Navajo Constellation Winter Stories

 The posters offer an excellent way to illustrate Winter Stories.

Constellation Rabbit Tracts

© 2013 Heritage Language Resource Center. All rights reserved

So Dine’e Baa Hashne’ Doolee
I will talk about Constellations – Part 1

By Clayton Long

Navajo Constellation Poster Set

The Constellation set includes 10 illustrated posters, each 11″ x 17″ printed on heavy cardstock.

Constellation Poster set

They can also be used with the book, “Coyote Tosses the Stars,” as well as “The String Book.” Original illustrations were created by Theresa Breznau. Each illustration is accompanied by a description written in both Navajo and English languages.

Set of 10 – 11” x 17”
$15.00

Ordering Information

San Juan School District
Heritage Language Resource Center
28 West 200 North
Phone: 435-678-1230
FAX: 435-678-1283
Store Hours: 9:00 – 4:30
Monday through Thursday
Email: rstoneman@sjsd.org

Online order at this Website: media.sjsd.org

Click here for New Fall 2014  Catalog

We accept purchase orders, credit cards, and checks.
We bill only for items shipped and actual cost of shipping.
Personal orders ship after payment is received.
Please estimate 10% of purchase total for shipping cost.

 

Navajo Mountain – Head of the Earth

Navajo Mountain (Naatsis’áán – Head of the Earth)

 

Navajo Mountain - Head of the Earth

According to Navajo oral traditions, Navajo Mountain and Rainbow Bridge are integral parts of the creation story cycle.

After forming the six most sacred mountains–Mount Taylor, Blanca Peak, San Francisco Peaks, Hesperus Peak, Gobernador Knob and Huerfano Mountain–the First People created several more important peaks.

Although Navajo Mountain isn’t one of the six most sacred mountains, the peak does carry such significance that traditional Navajos still refuse to climb the mountain above the lower elevations.

Traditional Navajos believe these mountains and their spirits can help cure the sick, protect the people and bring rain.

In one creation myth, the Navajos traveled far in their quest for their homeland and carried with them five animals–a bear, a snake, a deer, a porcupine and a puma. After many days of travel, the people abandoned the snake and the porcupine near Navajo Mountain.
“The snake and porcupine were of no use, but were a trouble instead, since they had to be carried along.” They turned the snake and porcupine loose at Navajo Mountain, which is why they exist in great numbers in this region today.

Navajo Mountain, a large laccolithic dome, straddles the Utah-Arizona border of the Navajo Indian Reservation. The Navajo call this sacred mountain Naatsis’aan, “Head of the Earth Woman.”

Navajo Mountain has a rich and varied historical past. The earliest maps identify it as Sierra Panoche. The ruined dwellings and irrigation ditches of Desha and Anasazi people, evidence of years of human occupation, still stand on nearby mesa tops, canyon walls, and desert floors.

Official documentation of the occupation of Navajo Mountain began with Spanish explorers and Catholic fathers Anastasio Dominguez and Silvestre Velez de Escalante, who “met only Paiutes” when they forded the Colorado River near Navajo Mountain in 1776. The San Juan Paiutes and Navajos occupied the surrounding mesas and rugged canyons in the early 1800s.

The Paiutes had friendly relations with both Navajos and Utes (traditional enemies of the Navajos), and frequently served as a bridge between the two. They began losing their traditional lands between Navajo Mountain and Kayenta in 1884. Over the years, the Navajo succeeded in getting Paiute holdings added to their reservation. In the 1980s, the Paiutes asked to be recognized as a distinct Indian tribe.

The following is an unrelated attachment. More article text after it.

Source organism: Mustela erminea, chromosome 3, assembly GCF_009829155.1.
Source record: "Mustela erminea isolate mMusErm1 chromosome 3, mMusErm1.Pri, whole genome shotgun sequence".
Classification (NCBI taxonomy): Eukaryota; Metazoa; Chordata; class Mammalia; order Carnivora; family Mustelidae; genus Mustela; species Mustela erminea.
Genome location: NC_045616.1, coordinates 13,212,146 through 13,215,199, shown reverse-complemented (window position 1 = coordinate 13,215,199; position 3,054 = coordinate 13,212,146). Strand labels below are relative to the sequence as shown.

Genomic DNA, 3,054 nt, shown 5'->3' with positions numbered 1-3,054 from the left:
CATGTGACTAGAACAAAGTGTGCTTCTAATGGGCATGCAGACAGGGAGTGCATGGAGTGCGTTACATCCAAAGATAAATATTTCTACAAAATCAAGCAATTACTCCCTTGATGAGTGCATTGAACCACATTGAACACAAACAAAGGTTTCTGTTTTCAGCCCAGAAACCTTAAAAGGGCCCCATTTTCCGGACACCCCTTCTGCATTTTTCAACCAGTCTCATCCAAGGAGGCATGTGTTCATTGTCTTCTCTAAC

According to Navajo oral traditions, Navajo Mountain and Rainbow Bridge are integral parts of the creation story cycle. These two landforms are key fixtures in the story of Monster Slayer and are important ceremonial sites for the Protectionway and the Blessingway.

Rainbow Bridge

The discovery of nearby Rainbow Bridge by white men created controversy over whether John Wetherill, Byron Cummings, or W.B. Douglass saw or reached the bridge first. A number of amateur and professional archaeologists surveyed Navajo Mountain; they included John Wetherill, Earl Morris, Ralph Beals, Neil Judd, J. Walter Fewkes, Harold S. Gladwin, A.B. Kidder, Byron Cummings, and Charles L. Bernheimer. In 1960 and in 1981 Alexander J. Lindsay and Richard Ambler excavated sites near Glen Canyon and the northeast portion of Rainbow Plateau for Northern Arizona University.

The Rainbow Lodge and Trading Post were built in 1924 by S.I. Richardson and his son Cecil. A second post, a tent operation located near War God Springs, was operated on the other side of the mountain by Ben and Myri Wetherill. In 1932 the Dunn family from Chilchinbito established the Navajo Mountain Trading Post near Cottonwood Wash; it was sold by Dunn’s daughter Madelaine Cameron in 1978.

Trader S.I. Richardson claimed the road he built in 1924 from Red Lake to Navajo Mountain followed an ancient “Ute War Trail.”

Sources:
Navaho Legends by Matthews, Washington,- Navaho Legends.
Sacred Land, Sacred View – Robert S. McPherson
Utah History Encyclopedia

The Four Navajo Sacred Mountains

Mount Blanca (Tsisnaasjini’ – Dawn or White Shell Mountain – East
Mount Taylor (Tsoodzil – Blue Bead or Turquoise Mountain) – South
San Francisco Peaks (Doko’oosliid – Abalone Shell Mountain) – West
Mount Hesperus Dibé Nitsaa (Big Mountain Sheep) – Obsidian Mountain – North

Navajo People Website Links:

Navajo Culture – Navajo History – Navajo Art – Navajo Clothing Navajo Pictures – Navajo Rugs – Navajo Language– Navajo Jewelry – Navajo Code Talker – Navajo Pottery – Navajo Legends – Hogan’s – Sand Painting – Navajo Food – Navajo News – Navajo Nation

Huerfano Mesa – Navajo Sacred Mountain

Huerfano Mesa (Dzil Na’oodilii – Encircling Mountain)

Home of First Man (‘Altsè Hastiin) and First Woman (’Altsè Asdzáá)

Huerfano Mesa -Navajo Sacred Mountain